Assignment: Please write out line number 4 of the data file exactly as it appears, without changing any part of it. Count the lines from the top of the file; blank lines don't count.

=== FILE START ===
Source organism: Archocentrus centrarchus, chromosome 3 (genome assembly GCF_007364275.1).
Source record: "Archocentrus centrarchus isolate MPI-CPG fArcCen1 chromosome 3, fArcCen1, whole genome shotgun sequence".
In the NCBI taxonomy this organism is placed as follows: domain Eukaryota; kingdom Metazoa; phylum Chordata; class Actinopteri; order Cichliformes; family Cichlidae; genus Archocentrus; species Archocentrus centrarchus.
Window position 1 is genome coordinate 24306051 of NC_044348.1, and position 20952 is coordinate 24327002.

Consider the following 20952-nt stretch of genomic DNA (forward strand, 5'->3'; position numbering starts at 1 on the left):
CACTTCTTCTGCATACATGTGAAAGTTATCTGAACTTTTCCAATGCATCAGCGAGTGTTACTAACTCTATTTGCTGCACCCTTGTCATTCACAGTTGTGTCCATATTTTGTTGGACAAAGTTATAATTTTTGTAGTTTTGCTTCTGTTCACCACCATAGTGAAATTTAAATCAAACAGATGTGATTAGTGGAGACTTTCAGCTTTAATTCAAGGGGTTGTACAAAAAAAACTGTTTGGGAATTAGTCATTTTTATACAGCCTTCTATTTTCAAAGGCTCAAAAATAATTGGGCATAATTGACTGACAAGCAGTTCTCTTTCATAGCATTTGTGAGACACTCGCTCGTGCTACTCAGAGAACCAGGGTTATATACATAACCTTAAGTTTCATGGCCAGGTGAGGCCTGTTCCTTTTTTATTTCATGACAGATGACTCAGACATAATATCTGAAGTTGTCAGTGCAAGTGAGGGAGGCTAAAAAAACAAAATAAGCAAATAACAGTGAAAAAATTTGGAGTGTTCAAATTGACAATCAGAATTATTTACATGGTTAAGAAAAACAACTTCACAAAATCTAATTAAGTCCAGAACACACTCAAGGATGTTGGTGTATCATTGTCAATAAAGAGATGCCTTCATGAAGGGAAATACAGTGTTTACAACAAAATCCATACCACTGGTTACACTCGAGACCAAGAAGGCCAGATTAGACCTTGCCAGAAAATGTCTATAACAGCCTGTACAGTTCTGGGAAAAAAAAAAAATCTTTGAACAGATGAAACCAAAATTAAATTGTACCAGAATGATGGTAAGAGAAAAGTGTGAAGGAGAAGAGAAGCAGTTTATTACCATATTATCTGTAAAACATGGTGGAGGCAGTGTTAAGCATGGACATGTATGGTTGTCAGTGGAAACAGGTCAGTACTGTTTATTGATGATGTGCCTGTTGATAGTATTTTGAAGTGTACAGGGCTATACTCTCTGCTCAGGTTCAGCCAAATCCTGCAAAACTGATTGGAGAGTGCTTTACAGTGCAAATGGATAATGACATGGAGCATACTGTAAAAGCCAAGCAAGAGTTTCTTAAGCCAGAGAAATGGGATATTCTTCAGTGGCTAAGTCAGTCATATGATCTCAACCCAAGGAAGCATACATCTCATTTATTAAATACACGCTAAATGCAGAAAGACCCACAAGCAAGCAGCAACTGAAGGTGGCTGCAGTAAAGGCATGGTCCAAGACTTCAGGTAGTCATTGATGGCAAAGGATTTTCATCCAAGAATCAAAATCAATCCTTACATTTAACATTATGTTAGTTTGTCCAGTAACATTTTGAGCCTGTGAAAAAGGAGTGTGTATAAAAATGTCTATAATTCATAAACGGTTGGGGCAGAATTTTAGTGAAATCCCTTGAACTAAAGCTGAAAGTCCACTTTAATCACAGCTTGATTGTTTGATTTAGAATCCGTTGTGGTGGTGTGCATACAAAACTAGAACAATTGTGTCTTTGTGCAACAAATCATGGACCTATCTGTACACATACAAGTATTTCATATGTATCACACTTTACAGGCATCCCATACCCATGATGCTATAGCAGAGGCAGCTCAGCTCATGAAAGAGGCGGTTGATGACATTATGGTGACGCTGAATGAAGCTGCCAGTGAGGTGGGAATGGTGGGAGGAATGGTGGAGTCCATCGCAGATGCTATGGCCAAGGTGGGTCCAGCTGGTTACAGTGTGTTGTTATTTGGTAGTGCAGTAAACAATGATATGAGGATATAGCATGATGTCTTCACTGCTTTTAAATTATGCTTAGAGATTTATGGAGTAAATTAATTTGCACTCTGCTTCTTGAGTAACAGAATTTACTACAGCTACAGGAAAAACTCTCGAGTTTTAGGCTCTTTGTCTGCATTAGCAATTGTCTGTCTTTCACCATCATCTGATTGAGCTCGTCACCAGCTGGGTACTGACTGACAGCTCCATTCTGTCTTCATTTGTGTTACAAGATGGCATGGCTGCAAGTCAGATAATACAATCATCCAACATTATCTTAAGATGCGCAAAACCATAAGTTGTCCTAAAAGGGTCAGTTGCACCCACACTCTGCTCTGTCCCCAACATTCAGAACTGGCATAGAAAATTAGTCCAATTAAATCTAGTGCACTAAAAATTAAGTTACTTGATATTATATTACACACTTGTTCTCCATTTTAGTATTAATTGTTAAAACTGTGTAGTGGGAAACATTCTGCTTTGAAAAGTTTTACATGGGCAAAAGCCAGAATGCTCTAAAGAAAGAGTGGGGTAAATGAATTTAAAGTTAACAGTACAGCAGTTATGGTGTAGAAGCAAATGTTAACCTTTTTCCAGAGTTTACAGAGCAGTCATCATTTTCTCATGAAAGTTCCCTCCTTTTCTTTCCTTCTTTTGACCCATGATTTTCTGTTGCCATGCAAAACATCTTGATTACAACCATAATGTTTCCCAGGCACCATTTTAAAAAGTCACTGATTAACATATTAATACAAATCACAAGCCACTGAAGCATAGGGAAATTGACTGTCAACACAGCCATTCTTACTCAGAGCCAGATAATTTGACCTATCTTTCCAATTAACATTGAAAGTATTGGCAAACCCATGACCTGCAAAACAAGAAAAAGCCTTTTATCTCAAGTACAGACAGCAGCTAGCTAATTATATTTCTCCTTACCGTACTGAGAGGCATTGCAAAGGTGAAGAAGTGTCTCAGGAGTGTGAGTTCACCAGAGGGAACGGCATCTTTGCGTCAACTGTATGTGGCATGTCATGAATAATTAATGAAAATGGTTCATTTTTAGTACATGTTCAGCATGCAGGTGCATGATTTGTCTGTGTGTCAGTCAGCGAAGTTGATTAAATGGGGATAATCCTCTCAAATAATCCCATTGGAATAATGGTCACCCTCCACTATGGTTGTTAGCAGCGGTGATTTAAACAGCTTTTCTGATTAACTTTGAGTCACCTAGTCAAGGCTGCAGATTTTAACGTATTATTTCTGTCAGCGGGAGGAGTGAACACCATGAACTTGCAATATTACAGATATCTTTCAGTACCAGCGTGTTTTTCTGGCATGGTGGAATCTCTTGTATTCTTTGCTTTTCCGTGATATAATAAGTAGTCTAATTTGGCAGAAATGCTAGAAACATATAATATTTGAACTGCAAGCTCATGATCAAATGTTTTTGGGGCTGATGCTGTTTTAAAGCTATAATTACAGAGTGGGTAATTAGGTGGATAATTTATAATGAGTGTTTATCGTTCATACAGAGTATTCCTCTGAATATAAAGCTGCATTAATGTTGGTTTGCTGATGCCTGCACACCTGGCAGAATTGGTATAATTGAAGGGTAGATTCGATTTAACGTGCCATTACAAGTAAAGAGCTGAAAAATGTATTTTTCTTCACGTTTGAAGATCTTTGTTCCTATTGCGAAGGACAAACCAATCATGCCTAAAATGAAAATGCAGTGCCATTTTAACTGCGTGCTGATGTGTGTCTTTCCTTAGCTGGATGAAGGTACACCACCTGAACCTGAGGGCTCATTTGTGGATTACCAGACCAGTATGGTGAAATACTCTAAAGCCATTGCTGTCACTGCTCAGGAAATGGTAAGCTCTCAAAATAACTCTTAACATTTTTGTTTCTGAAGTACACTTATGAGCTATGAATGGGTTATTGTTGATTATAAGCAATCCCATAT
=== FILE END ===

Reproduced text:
Window position 1 is genome coordinate 24306051 of NC_044348.1, and position 20952 is coordinate 24327002.